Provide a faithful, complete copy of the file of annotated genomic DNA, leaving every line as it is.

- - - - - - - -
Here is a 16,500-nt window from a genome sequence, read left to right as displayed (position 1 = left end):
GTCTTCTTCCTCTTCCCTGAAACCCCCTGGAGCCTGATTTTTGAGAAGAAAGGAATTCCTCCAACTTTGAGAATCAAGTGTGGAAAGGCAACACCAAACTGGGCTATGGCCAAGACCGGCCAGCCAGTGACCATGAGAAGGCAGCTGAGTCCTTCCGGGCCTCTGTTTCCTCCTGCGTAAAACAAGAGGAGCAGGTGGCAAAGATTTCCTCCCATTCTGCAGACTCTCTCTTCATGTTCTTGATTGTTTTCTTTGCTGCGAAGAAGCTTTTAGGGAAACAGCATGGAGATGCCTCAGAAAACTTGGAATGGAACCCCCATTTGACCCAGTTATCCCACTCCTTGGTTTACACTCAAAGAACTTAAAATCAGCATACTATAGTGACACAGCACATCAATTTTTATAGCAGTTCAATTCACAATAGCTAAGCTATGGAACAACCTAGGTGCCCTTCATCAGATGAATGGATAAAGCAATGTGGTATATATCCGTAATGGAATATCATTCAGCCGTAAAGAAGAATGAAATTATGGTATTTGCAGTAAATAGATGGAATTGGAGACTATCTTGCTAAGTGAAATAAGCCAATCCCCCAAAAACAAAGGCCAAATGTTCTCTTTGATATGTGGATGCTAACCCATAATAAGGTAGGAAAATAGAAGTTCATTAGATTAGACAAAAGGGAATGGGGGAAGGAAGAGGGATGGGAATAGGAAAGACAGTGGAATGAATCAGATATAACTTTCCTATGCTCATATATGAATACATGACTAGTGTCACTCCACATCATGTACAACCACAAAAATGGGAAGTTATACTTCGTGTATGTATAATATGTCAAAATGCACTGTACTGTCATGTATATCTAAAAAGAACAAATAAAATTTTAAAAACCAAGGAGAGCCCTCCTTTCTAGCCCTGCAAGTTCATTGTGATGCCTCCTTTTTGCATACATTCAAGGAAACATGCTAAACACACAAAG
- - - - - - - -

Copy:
Here is a 16,500-nt window from a genome sequence, read left to right as displayed (position 1 = left end):
GTCTTCTTCCTCTTCCCTGAAACCCCCTGGAGCCTGATTTTTGAGAAGAAAGGAATTCCTCCAACTTTGAGAATCAAGTGTGGAAAGGCAACACCAAACTGGGCTATGGCCAAGACCGGCCAGCCAGTGACCATGAGAAGGCAGCTGAGTCCTTCCGGGCCTCTGTTTCCTCCTGCGTAAAACAAGAGGAGCAGGTGGCAAAGATTTCCTCCCATTCTGCAGACTCTCTCTTCATGTTCTTGATTGTTTTCTTTGCTGCGAAGAAGCTTTTAGGGAAACAGCATGGAGATGCCTCAGAAAACTTGGAATGGAACCCCCATTTGACCCAGTTATCCCACTCCTTGGTTTACACTCAAAGAACTTAAAATCAGCATACTATAGTGACACAGCACATCAATTTTTATAGCAGTTCAATTCACAATAGCTAAGCTATGGAACAACCTAGGTGCCCTTCATCAGATGAATGGATAAAGCAATGTGGTATATATCCGTAATGGAATATCATTCAGCCGTAAAGAAGAATGAAATTATGGTATTTGCAGTAAATAGATGGAATTGGAGACTATCTTGCTAAGTGAAATAAGCCAATCCCCCAAAAACAAAGGCCAAATGTTCTCTTTGATATGTGGATGCTAACCCATAATAAGGTAGGAAAATAGAAGTTCATTAGATTAGACAAAAGGGAATGGGGGAAGGAAGAGGGATGGGAATAGGAAAGACAGTGGAATGAATCAGATATAACTTTCCTATGCTCATATATGAATACATGACTAGTGTCACTCCACATCATGTACAACCACAAAAATGGGAAGTTATACTTCGTGTATGTATAATATGTCAAAATGCACTGTACTGTCATGTATATCTAAAAAGAACAAATAAAATTTTAAAAACCAAGGAGAGCCCTCCTTTCTAGCCCTGCAAGTTCATTGTGATGCCTCCTTTTTGCATACATTCAAGGAAACATGCTAAACACACAAAG